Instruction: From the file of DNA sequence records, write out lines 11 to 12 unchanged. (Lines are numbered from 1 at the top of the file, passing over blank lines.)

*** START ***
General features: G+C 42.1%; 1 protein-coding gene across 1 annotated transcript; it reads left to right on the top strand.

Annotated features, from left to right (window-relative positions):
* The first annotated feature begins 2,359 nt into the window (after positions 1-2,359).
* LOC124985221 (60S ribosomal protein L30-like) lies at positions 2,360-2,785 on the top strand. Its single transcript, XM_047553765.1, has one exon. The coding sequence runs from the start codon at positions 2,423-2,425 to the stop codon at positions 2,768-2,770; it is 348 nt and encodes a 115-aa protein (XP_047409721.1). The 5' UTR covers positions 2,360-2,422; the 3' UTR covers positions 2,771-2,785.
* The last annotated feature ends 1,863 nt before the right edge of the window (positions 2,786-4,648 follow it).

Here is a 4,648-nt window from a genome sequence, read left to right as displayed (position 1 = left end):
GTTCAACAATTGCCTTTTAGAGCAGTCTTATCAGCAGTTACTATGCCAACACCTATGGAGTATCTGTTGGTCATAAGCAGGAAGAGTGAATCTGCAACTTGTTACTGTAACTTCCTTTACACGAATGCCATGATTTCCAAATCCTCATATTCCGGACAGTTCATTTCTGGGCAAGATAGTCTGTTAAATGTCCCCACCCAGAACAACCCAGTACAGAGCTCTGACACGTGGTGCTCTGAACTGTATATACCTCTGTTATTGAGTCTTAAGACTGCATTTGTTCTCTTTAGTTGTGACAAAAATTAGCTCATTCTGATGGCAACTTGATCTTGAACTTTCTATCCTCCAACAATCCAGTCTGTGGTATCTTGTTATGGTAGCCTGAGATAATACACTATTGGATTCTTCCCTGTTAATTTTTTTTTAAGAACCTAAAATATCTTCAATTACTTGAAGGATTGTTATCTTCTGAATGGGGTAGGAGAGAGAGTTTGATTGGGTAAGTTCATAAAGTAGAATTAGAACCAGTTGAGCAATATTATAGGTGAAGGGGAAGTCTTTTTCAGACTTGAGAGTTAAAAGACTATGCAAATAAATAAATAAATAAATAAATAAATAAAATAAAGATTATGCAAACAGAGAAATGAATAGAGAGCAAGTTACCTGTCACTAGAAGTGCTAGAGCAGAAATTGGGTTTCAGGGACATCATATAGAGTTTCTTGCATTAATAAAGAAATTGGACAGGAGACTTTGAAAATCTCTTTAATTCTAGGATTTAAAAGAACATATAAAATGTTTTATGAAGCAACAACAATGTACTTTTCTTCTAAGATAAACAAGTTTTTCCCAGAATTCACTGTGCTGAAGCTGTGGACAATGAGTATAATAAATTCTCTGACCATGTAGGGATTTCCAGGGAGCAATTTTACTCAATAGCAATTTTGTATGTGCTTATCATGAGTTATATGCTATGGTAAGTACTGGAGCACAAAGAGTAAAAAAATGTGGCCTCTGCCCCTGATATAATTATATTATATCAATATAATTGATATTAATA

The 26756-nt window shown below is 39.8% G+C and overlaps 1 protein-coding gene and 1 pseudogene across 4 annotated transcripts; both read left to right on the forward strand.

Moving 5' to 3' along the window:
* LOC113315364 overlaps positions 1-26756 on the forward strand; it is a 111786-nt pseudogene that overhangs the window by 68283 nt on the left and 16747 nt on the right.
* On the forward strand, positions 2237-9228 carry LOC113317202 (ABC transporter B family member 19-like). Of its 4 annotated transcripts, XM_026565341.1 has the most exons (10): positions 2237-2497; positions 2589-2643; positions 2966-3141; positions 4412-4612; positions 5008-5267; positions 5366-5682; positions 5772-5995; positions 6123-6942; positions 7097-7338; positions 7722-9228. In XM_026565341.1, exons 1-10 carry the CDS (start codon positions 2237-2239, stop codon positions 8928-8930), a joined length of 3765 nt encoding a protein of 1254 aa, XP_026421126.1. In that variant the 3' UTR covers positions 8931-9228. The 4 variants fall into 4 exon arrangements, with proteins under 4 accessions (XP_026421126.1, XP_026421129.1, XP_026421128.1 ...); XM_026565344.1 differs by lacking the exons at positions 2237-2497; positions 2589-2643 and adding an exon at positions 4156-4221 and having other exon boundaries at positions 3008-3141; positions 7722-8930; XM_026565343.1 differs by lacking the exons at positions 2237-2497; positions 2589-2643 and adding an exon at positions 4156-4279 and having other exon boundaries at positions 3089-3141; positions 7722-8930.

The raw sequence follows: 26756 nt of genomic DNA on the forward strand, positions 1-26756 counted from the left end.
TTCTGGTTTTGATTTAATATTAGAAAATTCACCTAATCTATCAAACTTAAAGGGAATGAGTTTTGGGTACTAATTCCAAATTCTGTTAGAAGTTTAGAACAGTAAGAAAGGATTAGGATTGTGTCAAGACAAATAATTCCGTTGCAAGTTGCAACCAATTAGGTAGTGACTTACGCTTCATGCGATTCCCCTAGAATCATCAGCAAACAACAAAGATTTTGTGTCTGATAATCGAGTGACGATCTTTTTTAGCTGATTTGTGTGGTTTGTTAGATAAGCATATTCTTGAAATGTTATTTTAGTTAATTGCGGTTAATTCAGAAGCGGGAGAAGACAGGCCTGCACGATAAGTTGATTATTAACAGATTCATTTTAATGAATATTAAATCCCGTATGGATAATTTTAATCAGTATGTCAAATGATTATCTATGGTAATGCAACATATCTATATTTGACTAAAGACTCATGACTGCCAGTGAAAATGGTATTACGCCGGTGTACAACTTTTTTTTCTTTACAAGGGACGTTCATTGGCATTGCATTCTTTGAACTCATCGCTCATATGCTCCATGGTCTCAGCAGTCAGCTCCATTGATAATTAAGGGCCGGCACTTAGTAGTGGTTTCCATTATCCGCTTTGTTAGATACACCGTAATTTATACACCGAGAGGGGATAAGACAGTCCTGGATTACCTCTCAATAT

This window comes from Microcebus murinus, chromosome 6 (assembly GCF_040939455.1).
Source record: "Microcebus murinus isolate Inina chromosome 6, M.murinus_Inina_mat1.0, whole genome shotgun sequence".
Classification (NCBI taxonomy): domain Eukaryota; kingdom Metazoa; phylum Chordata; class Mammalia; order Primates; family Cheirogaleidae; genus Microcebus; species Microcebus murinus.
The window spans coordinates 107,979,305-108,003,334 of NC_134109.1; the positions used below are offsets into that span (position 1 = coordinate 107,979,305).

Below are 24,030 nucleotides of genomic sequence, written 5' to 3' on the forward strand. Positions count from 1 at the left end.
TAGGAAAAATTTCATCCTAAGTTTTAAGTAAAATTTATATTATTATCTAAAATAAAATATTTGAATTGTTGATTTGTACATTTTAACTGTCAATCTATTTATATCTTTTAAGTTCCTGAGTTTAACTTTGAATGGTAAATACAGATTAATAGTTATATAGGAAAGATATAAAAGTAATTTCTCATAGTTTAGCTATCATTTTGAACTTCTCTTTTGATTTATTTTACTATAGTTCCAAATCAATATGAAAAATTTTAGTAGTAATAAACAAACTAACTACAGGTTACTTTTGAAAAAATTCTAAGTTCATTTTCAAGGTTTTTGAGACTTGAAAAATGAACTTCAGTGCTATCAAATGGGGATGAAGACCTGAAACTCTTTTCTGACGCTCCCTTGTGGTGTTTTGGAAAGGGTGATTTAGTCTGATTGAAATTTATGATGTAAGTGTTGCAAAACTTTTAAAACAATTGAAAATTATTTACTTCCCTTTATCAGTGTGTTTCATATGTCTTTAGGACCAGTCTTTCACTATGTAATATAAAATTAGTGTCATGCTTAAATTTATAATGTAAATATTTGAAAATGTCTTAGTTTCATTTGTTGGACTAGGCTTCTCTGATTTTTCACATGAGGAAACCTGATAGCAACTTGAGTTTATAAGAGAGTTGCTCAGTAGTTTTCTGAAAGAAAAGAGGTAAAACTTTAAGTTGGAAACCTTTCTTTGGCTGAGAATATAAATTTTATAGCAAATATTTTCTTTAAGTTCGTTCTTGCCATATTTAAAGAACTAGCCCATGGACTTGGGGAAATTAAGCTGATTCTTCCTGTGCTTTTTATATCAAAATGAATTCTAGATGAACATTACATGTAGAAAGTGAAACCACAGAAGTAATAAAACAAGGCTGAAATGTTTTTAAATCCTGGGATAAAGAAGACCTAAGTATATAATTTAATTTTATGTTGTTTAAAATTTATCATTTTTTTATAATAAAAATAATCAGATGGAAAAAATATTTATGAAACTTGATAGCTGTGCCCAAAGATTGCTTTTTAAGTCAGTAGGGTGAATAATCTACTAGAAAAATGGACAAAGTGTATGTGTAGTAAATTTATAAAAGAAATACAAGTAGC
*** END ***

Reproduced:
* On the forward strand, positions 2237-9228 carry LOC113317202 (ABC transporter B family member 19-like). Of its 4 annotated transcripts, XM_026565341.1 has the most exons (10): positions 2237-2497; positions 2589-2643; positions 2966-3141; positions 4412-4612; positions 5008-5267; positions 5366-5682; positions 5772-5995; positions 6123-6942; positions 7097-7338; positions 7722-9228. In XM_026565341.1, exons 1-10 carry the CDS (start codon positions 2237-2239, stop codon positions 8928-8930), a joined length of 3765 nt encoding a protein of 1254 aa, XP_026421126.1. In that variant the 3' UTR covers positions 8931-9228. The 4 variants fall into 4 exon arrangements, with proteins under 4 accessions (XP_026421126.1, XP_026421129.1, XP_026421128.1 ...); XM_026565344.1 differs by lacking the exons at positions 2237-2497; positions 2589-2643 and adding an exon at positions 4156-4221 and having other exon boundaries at positions 3008-3141; positions 7722-8930; XM_026565343.1 differs by lacking the exons at positions 2237-2497; positions 2589-2643 and adding an exon at positions 4156-4279 and having other exon boundaries at positions 3089-3141; positions 7722-8930.

The raw sequence follows: 26756 nt of genomic DNA on the forward strand, positions 1-26756 counted from the left end.